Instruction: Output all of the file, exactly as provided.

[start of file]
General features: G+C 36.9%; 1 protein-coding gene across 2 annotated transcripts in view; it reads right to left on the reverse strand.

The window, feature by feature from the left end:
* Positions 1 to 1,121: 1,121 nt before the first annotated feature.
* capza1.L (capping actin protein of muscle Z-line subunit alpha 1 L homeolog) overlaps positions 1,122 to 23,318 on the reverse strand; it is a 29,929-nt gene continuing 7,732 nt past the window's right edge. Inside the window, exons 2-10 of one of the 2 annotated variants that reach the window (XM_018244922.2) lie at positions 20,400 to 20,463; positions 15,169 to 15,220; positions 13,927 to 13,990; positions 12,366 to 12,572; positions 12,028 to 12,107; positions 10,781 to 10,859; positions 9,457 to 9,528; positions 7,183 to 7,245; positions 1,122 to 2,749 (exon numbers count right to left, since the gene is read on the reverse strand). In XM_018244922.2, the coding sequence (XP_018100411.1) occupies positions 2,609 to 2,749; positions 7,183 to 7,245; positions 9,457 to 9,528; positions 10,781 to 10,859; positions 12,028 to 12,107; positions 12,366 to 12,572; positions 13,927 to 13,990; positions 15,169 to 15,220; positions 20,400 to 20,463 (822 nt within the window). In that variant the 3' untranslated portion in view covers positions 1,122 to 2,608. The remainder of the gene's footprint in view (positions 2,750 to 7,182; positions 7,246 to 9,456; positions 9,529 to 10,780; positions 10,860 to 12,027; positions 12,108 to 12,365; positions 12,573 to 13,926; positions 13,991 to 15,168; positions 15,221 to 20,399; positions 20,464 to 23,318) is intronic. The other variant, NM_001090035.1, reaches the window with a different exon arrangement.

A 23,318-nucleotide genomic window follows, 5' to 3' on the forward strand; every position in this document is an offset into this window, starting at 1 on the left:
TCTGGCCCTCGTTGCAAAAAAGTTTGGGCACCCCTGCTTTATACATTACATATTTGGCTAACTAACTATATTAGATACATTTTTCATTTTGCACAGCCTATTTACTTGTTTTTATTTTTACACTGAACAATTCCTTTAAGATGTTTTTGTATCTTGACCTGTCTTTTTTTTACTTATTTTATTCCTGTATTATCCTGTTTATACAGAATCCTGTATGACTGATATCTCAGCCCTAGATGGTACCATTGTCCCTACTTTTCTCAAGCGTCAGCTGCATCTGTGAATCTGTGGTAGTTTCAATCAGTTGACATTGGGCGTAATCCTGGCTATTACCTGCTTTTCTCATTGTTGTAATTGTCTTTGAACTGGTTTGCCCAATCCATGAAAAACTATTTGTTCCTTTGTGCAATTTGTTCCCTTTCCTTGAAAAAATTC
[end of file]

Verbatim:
General features: G+C 36.9%; 1 protein-coding gene across 2 annotated transcripts in view; it reads right to left on the reverse strand.

The window, feature by feature from the left end:
* Positions 1 to 1,121: 1,121 nt before the first annotated feature.
* capza1.L (capping actin protein of muscle Z-line subunit alpha 1 L homeolog) overlaps positions 1,122 to 23,318 on the reverse strand; it is a 29,929-nt gene continuing 7,732 nt past the window's right edge. Inside the window, exons 2-10 of one of the 2 annotated variants that reach the window (XM_018244922.2) lie at positions 20,400 to 20,463; positions 15,169 to 15,220; positions 13,927 to 13,990; positions 12,366 to 12,572; positions 12,028 to 12,107; positions 10,781 to 10,859; positions 9,457 to 9,528; positions 7,183 to 7,245; positions 1,122 to 2,749 (exon numbers count right to left, since the gene is read on the reverse strand). In XM_018244922.2, the coding sequence (XP_018100411.1) occupies positions 2,609 to 2,749; positions 7,183 to 7,245; positions 9,457 to 9,528; positions 10,781 to 10,859; positions 12,028 to 12,107; positions 12,366 to 12,572; positions 13,927 to 13,990; positions 15,169 to 15,220; positions 20,400 to 20,463 (822 nt within the window). In that variant the 3' untranslated portion in view covers positions 1,122 to 2,608. The remainder of the gene's footprint in view (positions 2,750 to 7,182; positions 7,246 to 9,456; positions 9,529 to 10,780; positions 10,860 to 12,027; positions 12,108 to 12,365; positions 12,573 to 13,926; positions 13,991 to 15,168; positions 15,221 to 20,399; positions 20,464 to 23,318) is intronic. The other variant, NM_001090035.1, reaches the window with a different exon arrangement.

A 23,318-nucleotide genomic window follows, 5' to 3' on the forward strand; every position in this document is an offset into this window, starting at 1 on the left:
TCTGGCCCTCGTTGCAAAAAAGTTTGGGCACCCCTGCTTTATACATTACATATTTGGCTAACTAACTATATTAGATACATTTTTCATTTTGCACAGCCTATTTACTTGTTTTTATTTTTACACTGAACAATTCCTTTAAGATGTTTTTGTATCTTGACCTGTCTTTTTTTTACTTATTTTATTCCTGTATTATCCTGTTTATACAGAATCCTGTATGACTGATATCTCAGCCCTAGATGGTACCATTGTCCCTACTTTTCTCAAGCGTCAGCTGCATCTGTGAATCTGTGGTAGTTTCAATCAGTTGACATTGGGCGTAATCCTGGCTATTACCTGCTTTTCTCATTGTTGTAATTGTCTTTGAACTGGTTTGCCCAATCCATGAAAAACTATTTGTTCCTTTGTGCAATTTGTTCCCTTTCCTTGAAAAAATTC